When processing a block of pixels such as that in
In pixel shading operations, after pixel values have been determined, a constant may be applied to each of the values to thus form a result that can be provided for further operations. Here again, instead of performing individual multiplication operations for each of the X and Y values, embodiments may again leverage the fact that a single constant is applied to each of these pixel values to thus reduce the number of operations performed.
As will be described further below, different implementations may optimize the number of mathematical operations performed in obtaining a result of the following general form: AX+BY+C, where X and Y are reference values, A and B and C are constant coefficients.
To understand how embodiments can optimize, via a single user-level instruction, a sequence of instructions that would need to be performed otherwise, it is instructive to consider a set of example instructions that can be performed to obtain desired results using conventional multiple user-level vector addition and multiplication operations.
Referring now to Table 1, shown are example instructions that can be performed to realize a result of the above equation using multiple user-level instructions.
In sum, these instructions can be used to populate vector registers with pixel coordinate values (e.g., X and Y values), execute multiplications, and then further to add a constant to each of the pixels to thus realize a result, which may be stored in a destination storage such as a vector register for later use by other portions of the graphics workload. Assume for purposes of discussion that vector registers may provide for storage of 16 individual data elements, i.e., a so-called 16 wide register. In this embodiment, each data element may be of floating-point 32-bit format, although other formats such as 16-bit integer values are also possible.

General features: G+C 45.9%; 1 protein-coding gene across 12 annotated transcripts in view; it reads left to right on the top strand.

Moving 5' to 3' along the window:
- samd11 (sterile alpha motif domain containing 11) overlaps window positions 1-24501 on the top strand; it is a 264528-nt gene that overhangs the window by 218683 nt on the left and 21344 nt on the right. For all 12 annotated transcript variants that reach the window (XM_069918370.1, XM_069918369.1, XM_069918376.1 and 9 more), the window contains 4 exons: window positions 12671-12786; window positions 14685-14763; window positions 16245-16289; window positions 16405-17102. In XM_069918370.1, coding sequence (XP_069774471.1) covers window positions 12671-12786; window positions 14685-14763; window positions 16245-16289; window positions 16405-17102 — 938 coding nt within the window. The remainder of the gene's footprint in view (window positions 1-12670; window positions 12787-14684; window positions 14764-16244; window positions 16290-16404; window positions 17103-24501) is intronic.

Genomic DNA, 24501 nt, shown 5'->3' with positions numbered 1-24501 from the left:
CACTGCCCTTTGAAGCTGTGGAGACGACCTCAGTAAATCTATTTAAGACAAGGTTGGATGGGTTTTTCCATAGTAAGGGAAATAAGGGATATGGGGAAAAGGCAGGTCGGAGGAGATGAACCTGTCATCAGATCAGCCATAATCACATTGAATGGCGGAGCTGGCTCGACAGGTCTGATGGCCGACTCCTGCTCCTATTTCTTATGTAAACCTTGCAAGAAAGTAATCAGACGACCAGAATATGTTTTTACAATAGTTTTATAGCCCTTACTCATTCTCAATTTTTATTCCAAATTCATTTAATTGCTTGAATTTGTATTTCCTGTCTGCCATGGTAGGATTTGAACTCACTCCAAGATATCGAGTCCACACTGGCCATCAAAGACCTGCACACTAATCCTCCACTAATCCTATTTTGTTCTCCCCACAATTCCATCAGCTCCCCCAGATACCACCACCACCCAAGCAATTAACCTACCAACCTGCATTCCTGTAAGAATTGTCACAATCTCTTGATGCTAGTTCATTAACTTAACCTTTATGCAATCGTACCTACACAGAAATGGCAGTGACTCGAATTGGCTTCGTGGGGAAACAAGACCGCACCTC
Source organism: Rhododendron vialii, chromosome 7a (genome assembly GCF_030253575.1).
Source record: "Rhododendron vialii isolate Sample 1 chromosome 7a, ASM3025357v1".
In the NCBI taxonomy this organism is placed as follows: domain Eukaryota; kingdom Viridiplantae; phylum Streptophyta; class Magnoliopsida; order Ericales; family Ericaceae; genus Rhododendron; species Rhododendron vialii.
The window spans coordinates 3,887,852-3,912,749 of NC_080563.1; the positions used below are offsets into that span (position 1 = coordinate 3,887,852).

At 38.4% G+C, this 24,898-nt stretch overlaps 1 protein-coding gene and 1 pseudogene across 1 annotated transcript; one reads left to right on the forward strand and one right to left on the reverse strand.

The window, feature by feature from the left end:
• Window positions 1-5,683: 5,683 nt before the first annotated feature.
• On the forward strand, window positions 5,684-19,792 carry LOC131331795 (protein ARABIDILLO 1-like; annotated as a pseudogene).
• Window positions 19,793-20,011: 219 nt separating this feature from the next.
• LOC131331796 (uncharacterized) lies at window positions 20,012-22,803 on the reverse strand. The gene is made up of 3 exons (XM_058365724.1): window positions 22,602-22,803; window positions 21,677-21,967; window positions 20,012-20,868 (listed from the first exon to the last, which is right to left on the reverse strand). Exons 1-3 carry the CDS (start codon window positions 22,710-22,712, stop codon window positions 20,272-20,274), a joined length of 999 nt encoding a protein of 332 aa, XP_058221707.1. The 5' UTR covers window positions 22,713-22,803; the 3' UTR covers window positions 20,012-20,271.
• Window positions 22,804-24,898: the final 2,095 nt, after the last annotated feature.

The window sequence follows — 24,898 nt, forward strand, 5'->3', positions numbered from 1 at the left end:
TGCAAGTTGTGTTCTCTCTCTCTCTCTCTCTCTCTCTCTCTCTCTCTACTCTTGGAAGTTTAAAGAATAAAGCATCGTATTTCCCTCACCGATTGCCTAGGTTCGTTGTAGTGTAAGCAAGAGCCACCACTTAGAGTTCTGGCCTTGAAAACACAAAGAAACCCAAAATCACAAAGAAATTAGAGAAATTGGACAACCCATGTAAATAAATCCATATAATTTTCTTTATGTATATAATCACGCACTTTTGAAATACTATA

Referring now to Table 2, shown is a Table that illustrates the operations performed by the above instructions of Table 1 to obtain a set of 16 values, corresponding to a result of the plane equation Ax+By+C, evaluated at each pixel location.
As seen, beginning in the second line of Table 2, assume a reference pixel value of (100, 200), namely an X value of 100 and a Y value of 200 for the reference pixel. Then via the first add operation, which may correspond to a vector add, pixel offsets having values of 0, 1, 2 and 3 can be added to the reference X value. In this conventional operation, thus 16 different add operations occur. Similar operations occur with regard to the Y reference pixel (as seen in the fourth line of Table 2). However, note that the values used for the pixels instead increment every fourth pixel value. However, 16 addition operations still are performed. These two vector addition instructions thus populate a pair of vector registers with pixel offset values corresponding to the XY values for each of the pixels of the block. Then, a pair of vector multiply-add instructions are performed to take each of these individual pixel values, multiply them by a given constant value (i.e., a first coefficient A for the X pixels, and a second coefficient B for the Y pixels) and, with regard to the first vector multiply add instruction, to add an additional value, namely a constant value C. Thus at the conclusion of these four vector instructions, and assuming 16 wide vectors to represent a pixel block of 16 pixels, the above four instructions represent 32 individual adds and 32 individual multiply operations. Further, note that multiply operations can be computationally expensive, as a 32-bit multiply effectively requires the implementation of 32 adds.
As discussed above, in various embodiments a single vector multiply-multiply-add instruction can be executed. By way of this instruction, and the understanding of a series of conventional instructions that it can replace, different optimizations for reduced numbers of add and multiply operations can be realized to thus perform the multiply-multiply-addition instruction with high computational, area, and power consumption efficiencies.